Handling a State Department of Environmental Protection (DEP) Inspection

EPA, DEP, or DEQ? 

If you’re a generator of hazardous waste, you probably know your Resource Recovery and Conservation Act (RCRA) regulation. More often than not, you’re familiar with the federal Environmental Protection Agency’s (EPA’s) laws on your specific waste streams, your generator status, and your reporting and recordkeeping requirements.

But in most every state, there is another level of regulation and oversight. In most cases, the department which handles environmental standards and laws is either called the Department of Environmental Protection (DEP) or Department of Environmental Quality (DEQ).

The nomenclature is not identical for all fifty states (for instance, Connecticut’s version is called the Department of Energy and Environmental Protection), but the main functions of the office are usually, if not always similar to the EPA (and to other state agencies) in most of its actions and promulgations.

Although, some DEPs and DEQs may go further than the EPA and RCRA in its regulation, meaning it may set higher standards or enforce more stringent rules, while others might merely mirror the federal environmental agency.

State Inspections; Federal Law

And these departments do conduct inspections, in very much the same manner as the EPA visits unannounced with checklists, notepads, and testing materials. In fact, the EPA and state agencies may conduct site assessments together, in what is called a “joint oversight inspection.”

EPA and DEP inspection

And since these Departments of Environmental Protection are modeled on federal law, in most cases, they are looking for the same things. Violations are met with fines, hazardous waste management plans are issued, and special provisions are made.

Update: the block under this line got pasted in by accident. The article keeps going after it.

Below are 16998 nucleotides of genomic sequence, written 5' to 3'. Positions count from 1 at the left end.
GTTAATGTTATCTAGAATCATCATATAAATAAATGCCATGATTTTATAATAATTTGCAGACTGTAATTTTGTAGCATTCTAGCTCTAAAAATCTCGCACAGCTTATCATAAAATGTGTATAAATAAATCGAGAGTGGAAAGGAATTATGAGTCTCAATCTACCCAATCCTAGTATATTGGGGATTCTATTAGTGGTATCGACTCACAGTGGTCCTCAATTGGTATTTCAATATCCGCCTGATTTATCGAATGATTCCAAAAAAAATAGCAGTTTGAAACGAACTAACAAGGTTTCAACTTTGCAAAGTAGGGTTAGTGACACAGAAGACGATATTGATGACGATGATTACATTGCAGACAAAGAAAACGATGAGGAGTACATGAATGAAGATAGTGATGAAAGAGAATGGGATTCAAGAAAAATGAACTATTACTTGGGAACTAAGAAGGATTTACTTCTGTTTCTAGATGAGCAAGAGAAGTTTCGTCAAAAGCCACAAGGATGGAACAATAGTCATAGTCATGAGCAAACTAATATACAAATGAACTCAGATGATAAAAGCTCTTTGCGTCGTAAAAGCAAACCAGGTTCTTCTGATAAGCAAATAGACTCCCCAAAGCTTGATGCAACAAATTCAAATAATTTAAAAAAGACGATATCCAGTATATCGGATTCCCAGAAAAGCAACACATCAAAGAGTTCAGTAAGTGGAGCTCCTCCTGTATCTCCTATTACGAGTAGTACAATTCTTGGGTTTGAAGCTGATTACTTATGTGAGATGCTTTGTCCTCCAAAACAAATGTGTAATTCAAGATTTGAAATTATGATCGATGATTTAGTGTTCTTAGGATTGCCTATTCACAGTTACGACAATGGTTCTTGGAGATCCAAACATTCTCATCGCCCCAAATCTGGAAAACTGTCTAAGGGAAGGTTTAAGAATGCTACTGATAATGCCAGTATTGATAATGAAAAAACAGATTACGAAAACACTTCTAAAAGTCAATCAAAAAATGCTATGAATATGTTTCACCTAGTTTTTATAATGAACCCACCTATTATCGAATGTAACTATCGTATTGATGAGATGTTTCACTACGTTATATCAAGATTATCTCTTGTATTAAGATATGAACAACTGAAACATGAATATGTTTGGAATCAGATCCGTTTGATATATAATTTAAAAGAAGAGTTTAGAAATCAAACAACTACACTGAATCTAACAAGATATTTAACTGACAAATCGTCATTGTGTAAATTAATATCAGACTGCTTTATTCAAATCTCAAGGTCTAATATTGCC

Becoming Prepared 

So what should you expect from a DEP inspection? It’s possible for the visit to be of almost any duration, depending on whether it is a routine checkup of the facility or if it is an inspection convened in the wake of an alleged hazardous materials violation.

But in any case, you should be prepared for an EPA or DEP inspection. Here’s what an inspector may be paying attention to, testing for, or checking in your facility:

  • General walk-throughs of the facility,
  • Improper waste handling procedures,
  • Main and satellite accumulation areas,
  • Adequate aisle space,
  • Possible on-site sampling, or
  • Availability of emergency equipment.

In addition, an inspector may ask you to produce the following records, including,

  • Inspection records for hazardous waste storage areas,
  • Personnel training records,
  • Manifests,
  • Waste minimization plans,
  • Equipment testing and maintenance records,
  • Waste analysis records,
  • State annual or EPA biennial reports, or
  • Emergency contingency plans.

The more prepared you are for a DEP inspection, the better suited you will be to passing the inspection with flying colors. Preparedness may mean different things for different facilities, for industrial or manufacturing facilities, it might come in the form of mock inspections. For treatment, storage, and disposal facilities (TSDFs), preparedness be more extensive and detailed employee training in hazardous waste handling courses.

To at least keep one step ahead of a state DEP inspector before an inspection takes place at your facility, use the steps listed above, and then, you’re are sure to get through without a hiccup.

If you are worried about a surprise an EPA or DEP inspection, give Hazardous Waste Experts a call today at 800-936-2311 more information on keeping compliant at all times. Or, if you prefer, click here to email us.

Photo credit: Wikimedia Commons

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